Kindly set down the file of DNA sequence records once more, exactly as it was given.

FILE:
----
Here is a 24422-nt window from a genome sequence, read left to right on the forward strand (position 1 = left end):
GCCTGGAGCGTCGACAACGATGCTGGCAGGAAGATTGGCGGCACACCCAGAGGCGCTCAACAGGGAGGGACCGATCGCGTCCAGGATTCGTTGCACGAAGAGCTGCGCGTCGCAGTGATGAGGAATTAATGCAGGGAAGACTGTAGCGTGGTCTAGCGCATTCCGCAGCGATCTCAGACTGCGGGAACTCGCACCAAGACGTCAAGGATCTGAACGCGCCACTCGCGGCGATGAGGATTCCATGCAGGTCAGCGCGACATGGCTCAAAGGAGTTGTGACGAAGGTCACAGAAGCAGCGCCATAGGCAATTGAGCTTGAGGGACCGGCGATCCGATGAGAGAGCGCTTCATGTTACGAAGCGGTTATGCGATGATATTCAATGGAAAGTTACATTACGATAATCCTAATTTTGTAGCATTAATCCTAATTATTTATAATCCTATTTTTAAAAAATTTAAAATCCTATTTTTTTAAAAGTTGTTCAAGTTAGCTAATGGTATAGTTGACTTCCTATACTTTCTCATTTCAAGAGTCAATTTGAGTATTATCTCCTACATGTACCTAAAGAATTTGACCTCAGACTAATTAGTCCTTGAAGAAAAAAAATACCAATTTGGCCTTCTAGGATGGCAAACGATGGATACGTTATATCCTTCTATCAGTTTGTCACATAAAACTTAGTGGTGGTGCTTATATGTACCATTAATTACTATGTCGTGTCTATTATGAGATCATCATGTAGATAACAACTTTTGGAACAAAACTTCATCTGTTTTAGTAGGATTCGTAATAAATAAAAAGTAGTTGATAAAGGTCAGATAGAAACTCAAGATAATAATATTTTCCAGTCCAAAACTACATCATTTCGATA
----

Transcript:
Here is a 24422-nt window from a genome sequence, read left to right on the forward strand (position 1 = left end):
GCCTGGAGCGTCGACAACGATGCTGGCAGGAAGATTGGCGGCACACCCAGAGGCGCTCAACAGGGAGGGACCGATCGCGTCCAGGATTCGTTGCACGAAGAGCTGCGCGTCGCAGTGATGAGGAATTAATGCAGGGAAGACTGTAGCGTGGTCTAGCGCATTCCGCAGCGATCTCAGACTGCGGGAACTCGCACCAAGACGTCAAGGATCTGAACGCGCCACTCGCGGCGATGAGGATTCCATGCAGGTCAGCGCGACATGGCTCAAAGGAGTTGTGACGAAGGTCACAGAAGCAGCGCCATAGGCAATTGAGCTTGAGGGACCGGCGATCCGATGAGAGAGCGCTTCATGTTACGAAGCGGTTATGCGATGATATTCAATGGAAAGTTACATTACGATAATCCTAATTTTGTAGCATTAATCCTAATTATTTATAATCCTATTTTTAAAAAATTTAAAATCCTATTTTTTTAAAAGTTGTTCAAGTTAGCTAATGGTATAGTTGACTTCCTATACTTTCTCATTTCAAGAGTCAATTTGAGTATTATCTCCTACATGTACCTAAAGAATTTGACCTCAGACTAATTAGTCCTTGAAGAAAAAAAATACCAATTTGGCCTTCTAGGATGGCAAACGATGGATACGTTATATCCTTCTATCAGTTTGTCACATAAAACTTAGTGGTGGTGCTTATATGTACCATTAATTACTATGTCGTGTCTATTATGAGATCATCATGTAGATAACAACTTTTGGAACAAAACTTCATCTGTTTTAGTAGGATTCGTAATAAATAAAAAGTAGTTGATAAAGGTCAGATAGAAACTCAAGATAATAATATTTTCCAGTCCAAAACTACATCATTTCGATA